Inisde the galleria there are also some 15th-16th Century Florentine paintings by artists such as Paolo Uccello and Sandro Botticelli. The majority of the artworks are religious and the gallery itself is not very extensive, but there are a few nice pieces there.
Adult: EUR 7
Tuesday-Sunday: 8:15am - 6:50pm
If someone asked me what the one thing to see in Florence was, I'd say the statue of David. I'm not a big art person, but the details in David and some of the other works in the Gallery are incredible. The entire gallery is one of my favorite museums in the world. It's not large so there's no art overkill and the work on display will impress the most jaded art critic.
Be sure to make a reservation. Otherwise, you'll be stuck in a long line surrounded by vendors selling tourist junk. Reservations can be made online easily, though may add a few euros to your ticket price. But, honestly, it's worth it.
Warning for Backpackers: Packs are not allowed in the gallery and there's no place to lock them up. So leave them at your hostel/hotel or in the train station's lockers before you go.
We had one day to do the Accademia and the Uffizi. And we made the wrong choice I think doing the Accademia first.
Yes, the real David is splendid. And it is great to be able to walk behind him and see his bum.
And the four unfinished Michelangelos - The Prisoners - struggling to escape from the stone as the soul struggles to escape from the body - are wonderful.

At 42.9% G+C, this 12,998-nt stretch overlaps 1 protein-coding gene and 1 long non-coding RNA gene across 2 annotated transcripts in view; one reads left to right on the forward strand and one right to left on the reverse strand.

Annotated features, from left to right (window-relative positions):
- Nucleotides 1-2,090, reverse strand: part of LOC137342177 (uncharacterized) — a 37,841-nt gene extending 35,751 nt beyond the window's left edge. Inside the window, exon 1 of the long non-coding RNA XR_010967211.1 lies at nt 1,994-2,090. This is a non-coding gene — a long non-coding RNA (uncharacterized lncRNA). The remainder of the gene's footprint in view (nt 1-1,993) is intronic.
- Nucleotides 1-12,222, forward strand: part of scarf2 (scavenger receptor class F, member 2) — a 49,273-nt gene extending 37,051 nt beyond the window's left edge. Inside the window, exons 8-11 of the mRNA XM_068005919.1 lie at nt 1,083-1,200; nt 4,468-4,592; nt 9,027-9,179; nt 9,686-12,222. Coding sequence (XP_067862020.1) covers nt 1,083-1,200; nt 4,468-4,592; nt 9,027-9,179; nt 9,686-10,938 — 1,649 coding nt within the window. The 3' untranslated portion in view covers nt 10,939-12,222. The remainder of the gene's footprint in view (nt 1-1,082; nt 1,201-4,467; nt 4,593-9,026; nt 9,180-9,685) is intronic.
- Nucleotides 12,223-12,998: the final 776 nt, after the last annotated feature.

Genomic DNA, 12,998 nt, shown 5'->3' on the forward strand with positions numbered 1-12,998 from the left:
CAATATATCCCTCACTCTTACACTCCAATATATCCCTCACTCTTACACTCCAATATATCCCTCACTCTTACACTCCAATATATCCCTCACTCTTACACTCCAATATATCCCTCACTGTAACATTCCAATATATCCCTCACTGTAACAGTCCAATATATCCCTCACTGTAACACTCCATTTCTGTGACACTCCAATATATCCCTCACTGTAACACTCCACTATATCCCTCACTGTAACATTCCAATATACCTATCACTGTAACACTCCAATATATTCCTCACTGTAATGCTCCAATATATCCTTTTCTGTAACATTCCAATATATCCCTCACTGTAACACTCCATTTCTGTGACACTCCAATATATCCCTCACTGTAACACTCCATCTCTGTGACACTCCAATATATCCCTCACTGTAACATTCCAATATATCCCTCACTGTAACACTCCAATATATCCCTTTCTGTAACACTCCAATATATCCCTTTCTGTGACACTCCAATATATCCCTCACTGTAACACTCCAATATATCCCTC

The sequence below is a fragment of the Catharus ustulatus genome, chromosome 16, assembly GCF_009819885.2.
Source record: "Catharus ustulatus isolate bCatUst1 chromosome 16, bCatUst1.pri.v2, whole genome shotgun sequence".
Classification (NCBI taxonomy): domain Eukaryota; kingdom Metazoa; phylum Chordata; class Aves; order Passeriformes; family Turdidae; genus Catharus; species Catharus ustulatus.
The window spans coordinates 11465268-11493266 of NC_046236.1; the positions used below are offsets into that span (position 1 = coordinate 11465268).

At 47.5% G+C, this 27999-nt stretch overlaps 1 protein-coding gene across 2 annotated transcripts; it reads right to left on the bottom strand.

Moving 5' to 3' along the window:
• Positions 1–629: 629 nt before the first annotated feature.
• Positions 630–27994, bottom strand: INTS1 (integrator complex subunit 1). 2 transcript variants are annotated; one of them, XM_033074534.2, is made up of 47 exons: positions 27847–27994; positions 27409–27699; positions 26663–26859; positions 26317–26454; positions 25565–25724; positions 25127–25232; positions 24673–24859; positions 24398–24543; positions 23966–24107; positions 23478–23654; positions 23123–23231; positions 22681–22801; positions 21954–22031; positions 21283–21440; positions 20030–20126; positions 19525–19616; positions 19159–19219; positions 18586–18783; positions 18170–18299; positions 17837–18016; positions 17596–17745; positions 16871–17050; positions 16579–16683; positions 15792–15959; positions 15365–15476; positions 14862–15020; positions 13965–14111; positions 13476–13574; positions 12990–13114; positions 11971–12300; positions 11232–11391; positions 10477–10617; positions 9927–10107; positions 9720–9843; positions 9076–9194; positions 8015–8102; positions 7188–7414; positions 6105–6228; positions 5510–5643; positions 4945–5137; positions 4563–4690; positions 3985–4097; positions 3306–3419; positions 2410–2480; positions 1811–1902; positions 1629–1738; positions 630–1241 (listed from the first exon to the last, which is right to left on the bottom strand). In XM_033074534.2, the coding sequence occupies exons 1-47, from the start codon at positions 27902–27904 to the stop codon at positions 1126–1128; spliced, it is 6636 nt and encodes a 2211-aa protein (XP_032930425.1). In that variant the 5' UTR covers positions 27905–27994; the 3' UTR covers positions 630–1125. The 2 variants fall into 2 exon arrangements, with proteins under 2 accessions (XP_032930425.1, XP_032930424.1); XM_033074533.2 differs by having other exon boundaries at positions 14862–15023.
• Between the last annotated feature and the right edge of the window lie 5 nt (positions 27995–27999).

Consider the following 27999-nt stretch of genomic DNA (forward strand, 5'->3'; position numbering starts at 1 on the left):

Then there is a room of quite inferior bits and bobs of sculpture, a lovely little room of early religious art and .... oh yes, a travelling exhibition of amusing musical instruments made of marble or shaped like dragons.
We got our 10 euro worth - we didn't feel dudded - but you could cap off an exhausting day by popping through the Accademia - no need to be fresh for it.
There is not much a hack like me can add to the volumes of things written about the David.
I do have a bit of advice about a great thing to do while you are there. Stand aside and look away from the David and watch peoples faces. You see the power of art change the emotions of people as you watch. The dynamics within groups and couples change as you watch. The very best people watching I have ever experienced.
Oh yea do not forget to look at the David!!
Founded in 1784 by Grand Duke Pietro Leopoldo for the use of art students at the Accademia delle Belle Arti, the Galleria dell'Accademia contains sculptures by Michelangelo as well as a collection of minor paintings of the Florentine school dating from the thirteenth to nineteenth centuries.